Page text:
The Raspberry Pi computer does not have a way to read analog inputs. It's a digital-only computer. Compare this to the Arduino, AVR or PIC microcontrollers that often have 6 or more analog inputs! Analog inputs are handy because many sensors are analog outputs, so we need a way to make the Pi analog-friendly.
We'll do that by wiring up an MCP3008 chip to it. The MCP3008 acts like a 'bridge' between digital and analog. It has 8 analog inputs and the Pi can query it using 4 digital pins. That makes it a perfect addition to the Pi for integrating simple sensors like photocells, FSRs or potentiometers, thermistors, etc.!
Lets check the datasheet of the MCP3008 chip. On the first page in the lower right corner there's a pinout diagram showing the names of the pins.
In order to read analog data we need to use the following pins: VDD (power), DGND (digital ground) to power the MCP3008 chip. We also need four 'SPI' data pins: DOUT (Data Out from MCP3008), CLK (Clock pin), DIN (Data In from Raspberry Pi), and /CS (Chip Select). Finally of course, a source of analog data, we'll be using the TMP36 temperature sensor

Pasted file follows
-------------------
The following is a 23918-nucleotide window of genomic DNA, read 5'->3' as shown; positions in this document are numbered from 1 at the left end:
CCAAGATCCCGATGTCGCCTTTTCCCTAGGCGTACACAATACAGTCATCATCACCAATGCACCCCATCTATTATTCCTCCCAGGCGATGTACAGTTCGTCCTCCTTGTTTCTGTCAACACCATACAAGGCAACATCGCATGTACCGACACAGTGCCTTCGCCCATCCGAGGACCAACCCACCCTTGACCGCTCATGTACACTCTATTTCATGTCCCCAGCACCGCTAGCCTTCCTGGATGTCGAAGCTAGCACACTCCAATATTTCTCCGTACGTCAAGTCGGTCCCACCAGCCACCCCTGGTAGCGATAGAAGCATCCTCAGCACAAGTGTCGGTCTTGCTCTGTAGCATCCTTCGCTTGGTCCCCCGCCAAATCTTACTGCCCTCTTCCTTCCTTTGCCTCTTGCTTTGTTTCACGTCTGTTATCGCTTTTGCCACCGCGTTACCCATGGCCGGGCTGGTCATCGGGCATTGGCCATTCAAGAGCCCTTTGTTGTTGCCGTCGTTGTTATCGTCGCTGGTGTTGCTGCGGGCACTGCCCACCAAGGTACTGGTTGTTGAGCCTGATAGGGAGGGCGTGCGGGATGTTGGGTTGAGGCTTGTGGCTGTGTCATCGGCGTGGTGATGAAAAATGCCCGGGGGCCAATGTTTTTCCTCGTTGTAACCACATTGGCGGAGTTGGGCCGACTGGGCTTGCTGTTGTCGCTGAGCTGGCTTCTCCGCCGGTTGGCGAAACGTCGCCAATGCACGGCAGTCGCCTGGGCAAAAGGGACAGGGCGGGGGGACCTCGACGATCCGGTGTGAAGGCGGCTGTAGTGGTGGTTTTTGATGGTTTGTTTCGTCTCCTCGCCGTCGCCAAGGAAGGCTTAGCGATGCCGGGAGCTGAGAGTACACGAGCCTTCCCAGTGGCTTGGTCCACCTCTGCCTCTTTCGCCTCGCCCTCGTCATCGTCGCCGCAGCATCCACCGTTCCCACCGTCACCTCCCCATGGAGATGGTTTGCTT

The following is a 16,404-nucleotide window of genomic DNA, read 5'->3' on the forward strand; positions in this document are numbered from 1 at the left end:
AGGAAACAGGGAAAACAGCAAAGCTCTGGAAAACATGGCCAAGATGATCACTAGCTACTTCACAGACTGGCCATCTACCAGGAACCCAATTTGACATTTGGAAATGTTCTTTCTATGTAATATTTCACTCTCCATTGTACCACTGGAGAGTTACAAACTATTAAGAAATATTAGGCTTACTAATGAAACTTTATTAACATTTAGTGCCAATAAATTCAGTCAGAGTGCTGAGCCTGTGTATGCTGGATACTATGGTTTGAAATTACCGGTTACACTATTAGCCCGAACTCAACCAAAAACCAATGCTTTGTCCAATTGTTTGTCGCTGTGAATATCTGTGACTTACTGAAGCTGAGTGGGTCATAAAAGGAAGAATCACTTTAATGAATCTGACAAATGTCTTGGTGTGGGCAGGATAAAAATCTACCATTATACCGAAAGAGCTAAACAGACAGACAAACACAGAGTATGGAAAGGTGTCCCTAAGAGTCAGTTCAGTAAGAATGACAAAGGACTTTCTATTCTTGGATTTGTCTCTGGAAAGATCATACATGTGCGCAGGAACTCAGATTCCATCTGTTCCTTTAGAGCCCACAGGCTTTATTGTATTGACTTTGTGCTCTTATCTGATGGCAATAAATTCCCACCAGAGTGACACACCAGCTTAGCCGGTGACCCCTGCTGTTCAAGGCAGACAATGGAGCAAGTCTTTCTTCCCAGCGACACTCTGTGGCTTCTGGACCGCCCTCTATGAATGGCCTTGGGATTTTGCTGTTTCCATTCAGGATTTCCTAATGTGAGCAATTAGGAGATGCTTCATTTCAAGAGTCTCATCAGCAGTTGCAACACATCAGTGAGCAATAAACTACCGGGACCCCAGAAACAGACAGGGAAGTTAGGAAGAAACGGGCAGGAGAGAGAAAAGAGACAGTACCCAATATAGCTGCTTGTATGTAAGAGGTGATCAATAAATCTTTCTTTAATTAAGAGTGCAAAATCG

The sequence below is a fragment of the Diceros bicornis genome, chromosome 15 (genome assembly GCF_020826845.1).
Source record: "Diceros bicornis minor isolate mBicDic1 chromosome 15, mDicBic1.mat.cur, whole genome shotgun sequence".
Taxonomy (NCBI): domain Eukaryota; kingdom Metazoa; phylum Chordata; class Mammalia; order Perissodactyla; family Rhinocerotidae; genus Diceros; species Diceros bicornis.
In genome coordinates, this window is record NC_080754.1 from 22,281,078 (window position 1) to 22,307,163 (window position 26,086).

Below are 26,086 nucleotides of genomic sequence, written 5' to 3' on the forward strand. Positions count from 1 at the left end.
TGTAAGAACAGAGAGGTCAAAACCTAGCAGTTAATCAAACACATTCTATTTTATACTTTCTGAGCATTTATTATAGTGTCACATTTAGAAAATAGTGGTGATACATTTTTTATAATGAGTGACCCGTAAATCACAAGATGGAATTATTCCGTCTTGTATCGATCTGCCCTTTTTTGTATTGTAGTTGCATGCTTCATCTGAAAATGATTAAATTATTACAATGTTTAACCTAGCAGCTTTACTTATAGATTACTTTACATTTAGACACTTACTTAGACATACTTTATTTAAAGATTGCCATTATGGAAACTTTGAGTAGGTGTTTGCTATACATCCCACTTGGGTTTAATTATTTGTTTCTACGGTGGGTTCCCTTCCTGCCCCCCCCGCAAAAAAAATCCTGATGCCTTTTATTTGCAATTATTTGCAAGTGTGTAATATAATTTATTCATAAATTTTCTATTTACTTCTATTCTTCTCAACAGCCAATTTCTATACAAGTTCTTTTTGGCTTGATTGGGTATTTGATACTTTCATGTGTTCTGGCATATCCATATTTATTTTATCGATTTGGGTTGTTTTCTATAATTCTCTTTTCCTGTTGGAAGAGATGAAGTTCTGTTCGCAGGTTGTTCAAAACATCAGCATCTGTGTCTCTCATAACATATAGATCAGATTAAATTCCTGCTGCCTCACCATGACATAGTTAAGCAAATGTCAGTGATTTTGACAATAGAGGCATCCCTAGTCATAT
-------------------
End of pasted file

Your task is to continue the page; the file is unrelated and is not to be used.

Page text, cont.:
The MCP3008 has a few more pins we need to connect: AGND (analog ground, used sometimes in precision circuitry, which this is not) connects to GND, and VREF (analog voltage reference, used for changing the 'scale' - we want the full scale so tie it to 3.3V)
Below is a wiring diagram. Connect the 3.3V cobbler pin to the left + rail and the GND pin to the right - rail. Connect the following pins for the MCP chip
- MCP3008 VDD -> 3.3V (red)
- MCP3008 VREF -> 3.3V (red)
- MCP3008 AGND -> GND (green)
- MCP3008 CLK -> #18
- MCP3008 DOUT -> #23
- MCP3008 DIN -> #24
- MCP3008 CS -> #25
- MCP3008 DGND -> GND (green)
Finally the TMP36 has three pins that need to be connected. They are numbered from left to right in ascending order when the text of the sensor is facing you.
- pin1: 3.3v
- pin2: analog out --> channel0 on mcp3008 (pin1)
- pin3: gnd